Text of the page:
I am back in Chapel Hill, where I am self-quarantining for fourteen days as I wrap up my practicum. To complete my products, I am writing a report to summarize my work over the past two months, including a logic model describing the peer support program in the Dominican Republic, a literature review of the evidence base for such programs, and a compilation of instruments that are commonly used in evaluations of such programs.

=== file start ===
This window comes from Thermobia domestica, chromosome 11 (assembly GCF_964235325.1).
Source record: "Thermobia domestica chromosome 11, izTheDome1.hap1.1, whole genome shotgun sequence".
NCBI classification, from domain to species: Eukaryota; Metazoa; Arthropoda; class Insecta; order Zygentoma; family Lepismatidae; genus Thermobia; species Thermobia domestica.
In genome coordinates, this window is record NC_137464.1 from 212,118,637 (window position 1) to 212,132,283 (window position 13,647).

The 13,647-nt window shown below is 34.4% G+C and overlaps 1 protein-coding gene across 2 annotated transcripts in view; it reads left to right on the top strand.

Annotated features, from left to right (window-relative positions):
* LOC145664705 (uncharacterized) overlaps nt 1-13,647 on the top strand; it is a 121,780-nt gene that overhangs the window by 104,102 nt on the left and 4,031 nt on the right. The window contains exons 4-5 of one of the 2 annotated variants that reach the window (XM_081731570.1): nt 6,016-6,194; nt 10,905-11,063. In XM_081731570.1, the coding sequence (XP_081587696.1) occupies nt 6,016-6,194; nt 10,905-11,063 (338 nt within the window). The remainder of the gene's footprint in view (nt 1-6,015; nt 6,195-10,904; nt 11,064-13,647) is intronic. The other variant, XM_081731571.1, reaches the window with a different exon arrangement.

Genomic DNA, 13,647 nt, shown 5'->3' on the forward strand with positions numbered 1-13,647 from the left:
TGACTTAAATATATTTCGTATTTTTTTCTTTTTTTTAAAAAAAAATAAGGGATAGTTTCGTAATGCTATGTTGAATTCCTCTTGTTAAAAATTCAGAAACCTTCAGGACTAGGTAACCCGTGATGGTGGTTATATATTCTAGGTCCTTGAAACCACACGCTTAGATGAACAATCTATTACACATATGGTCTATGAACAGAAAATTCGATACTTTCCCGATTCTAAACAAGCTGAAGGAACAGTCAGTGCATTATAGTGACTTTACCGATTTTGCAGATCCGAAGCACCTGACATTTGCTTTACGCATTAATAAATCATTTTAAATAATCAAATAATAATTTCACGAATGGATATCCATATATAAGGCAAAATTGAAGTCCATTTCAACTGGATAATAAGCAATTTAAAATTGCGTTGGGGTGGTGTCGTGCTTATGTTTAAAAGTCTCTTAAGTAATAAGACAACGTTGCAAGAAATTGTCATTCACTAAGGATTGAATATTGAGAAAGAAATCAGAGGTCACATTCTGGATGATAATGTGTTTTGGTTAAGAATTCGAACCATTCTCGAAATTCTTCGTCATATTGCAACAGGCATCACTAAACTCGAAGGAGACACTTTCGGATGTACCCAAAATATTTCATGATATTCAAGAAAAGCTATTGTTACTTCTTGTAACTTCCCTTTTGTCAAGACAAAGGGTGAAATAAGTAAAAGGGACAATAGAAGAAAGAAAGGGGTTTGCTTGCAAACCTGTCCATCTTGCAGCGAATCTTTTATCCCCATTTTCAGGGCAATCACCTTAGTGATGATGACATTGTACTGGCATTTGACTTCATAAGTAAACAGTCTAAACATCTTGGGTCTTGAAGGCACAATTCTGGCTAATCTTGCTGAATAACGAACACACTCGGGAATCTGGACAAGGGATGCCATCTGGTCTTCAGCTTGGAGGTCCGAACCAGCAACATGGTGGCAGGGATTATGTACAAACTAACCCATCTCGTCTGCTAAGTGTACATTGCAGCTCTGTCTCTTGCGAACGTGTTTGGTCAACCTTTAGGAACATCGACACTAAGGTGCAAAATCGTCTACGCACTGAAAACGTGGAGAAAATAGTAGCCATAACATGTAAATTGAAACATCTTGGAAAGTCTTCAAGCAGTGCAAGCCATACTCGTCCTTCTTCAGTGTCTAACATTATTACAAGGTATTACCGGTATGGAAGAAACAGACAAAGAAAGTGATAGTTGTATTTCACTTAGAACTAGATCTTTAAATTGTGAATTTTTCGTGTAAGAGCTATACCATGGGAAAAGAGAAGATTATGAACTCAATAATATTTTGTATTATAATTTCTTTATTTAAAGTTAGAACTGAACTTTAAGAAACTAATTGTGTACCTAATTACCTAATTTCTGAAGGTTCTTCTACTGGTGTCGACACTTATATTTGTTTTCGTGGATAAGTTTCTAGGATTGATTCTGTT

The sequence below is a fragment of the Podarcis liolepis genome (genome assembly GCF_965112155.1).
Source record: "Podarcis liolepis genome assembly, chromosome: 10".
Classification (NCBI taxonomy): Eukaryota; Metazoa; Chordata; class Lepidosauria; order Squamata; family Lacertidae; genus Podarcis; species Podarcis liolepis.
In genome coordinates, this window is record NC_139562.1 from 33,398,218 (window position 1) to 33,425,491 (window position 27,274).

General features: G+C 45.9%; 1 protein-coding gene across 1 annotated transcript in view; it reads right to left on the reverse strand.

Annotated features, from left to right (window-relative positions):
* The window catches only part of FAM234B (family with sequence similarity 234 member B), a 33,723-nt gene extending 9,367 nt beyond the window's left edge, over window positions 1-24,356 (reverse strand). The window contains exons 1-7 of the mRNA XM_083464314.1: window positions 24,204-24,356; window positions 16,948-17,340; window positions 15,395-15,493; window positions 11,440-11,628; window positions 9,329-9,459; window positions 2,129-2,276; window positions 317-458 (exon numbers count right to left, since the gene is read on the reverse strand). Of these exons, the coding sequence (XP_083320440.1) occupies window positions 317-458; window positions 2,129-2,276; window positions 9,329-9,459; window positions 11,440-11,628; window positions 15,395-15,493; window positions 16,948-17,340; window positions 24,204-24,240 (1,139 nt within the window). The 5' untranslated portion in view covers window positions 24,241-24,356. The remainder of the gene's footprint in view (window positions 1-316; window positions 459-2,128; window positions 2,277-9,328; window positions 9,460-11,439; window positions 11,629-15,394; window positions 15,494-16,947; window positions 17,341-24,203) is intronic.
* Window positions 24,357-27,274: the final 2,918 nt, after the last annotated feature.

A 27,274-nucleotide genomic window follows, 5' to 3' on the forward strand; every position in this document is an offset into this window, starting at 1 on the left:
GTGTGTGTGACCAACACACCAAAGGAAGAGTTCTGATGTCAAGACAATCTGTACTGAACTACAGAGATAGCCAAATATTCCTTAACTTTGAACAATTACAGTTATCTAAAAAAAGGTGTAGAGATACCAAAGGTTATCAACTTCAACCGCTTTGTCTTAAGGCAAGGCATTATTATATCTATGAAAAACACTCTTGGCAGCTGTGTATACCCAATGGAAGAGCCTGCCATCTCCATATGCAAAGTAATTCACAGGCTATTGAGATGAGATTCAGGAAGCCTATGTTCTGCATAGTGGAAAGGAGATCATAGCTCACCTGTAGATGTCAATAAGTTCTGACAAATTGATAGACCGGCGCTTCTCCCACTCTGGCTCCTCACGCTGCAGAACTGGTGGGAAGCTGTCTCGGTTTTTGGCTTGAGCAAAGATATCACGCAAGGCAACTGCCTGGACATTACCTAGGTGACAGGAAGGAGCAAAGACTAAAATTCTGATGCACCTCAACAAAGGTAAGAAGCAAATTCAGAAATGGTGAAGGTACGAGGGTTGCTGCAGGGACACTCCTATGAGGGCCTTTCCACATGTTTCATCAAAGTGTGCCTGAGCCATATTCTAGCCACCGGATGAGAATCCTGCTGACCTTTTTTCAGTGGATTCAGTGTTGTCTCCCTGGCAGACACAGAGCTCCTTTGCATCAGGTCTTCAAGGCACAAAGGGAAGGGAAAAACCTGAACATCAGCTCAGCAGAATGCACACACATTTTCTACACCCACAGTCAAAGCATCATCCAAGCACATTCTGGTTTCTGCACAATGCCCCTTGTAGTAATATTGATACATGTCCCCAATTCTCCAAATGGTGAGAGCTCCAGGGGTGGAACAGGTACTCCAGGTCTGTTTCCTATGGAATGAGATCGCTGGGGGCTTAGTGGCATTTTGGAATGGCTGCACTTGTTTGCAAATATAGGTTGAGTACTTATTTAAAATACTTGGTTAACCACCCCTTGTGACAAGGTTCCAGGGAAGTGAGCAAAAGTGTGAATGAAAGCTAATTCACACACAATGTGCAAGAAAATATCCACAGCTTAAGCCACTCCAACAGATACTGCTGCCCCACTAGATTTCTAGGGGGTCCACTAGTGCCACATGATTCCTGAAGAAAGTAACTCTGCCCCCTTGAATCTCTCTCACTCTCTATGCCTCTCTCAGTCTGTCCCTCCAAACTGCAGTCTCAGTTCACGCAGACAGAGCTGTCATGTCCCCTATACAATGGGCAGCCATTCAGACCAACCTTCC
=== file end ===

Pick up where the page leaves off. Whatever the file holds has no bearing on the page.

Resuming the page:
I am grateful to my preceptor, the community health workers, doctors, and researchers from Chronic Care International who have been extremely resourceful, flexible, and patient in guiding me throughout my practicum. I have learned a lot about how to listen to and prioritize the needs of the community and organization while being mindful of the financial and time barriers they face. In some ways, working remotely has provided me with a unique opportunity to practice reflecting on my biases for my future work. Since I am not in the Dominican Republic because of the coronavirus-related travel constraints, I wonder if some opportunities for biases, such as those introduced from my perceptions of being in and experiencing a foreign country, are reduced. Instead of falling into a false sense of security about my knowledge of the context for having spent time there physically, it was easy to recognize that I know very little – for I have never even been to the Dominican Republic – and therefore needed to rely heavily on the word of local experts to describe the context, program, and patients, which is probably how it should always be anyway.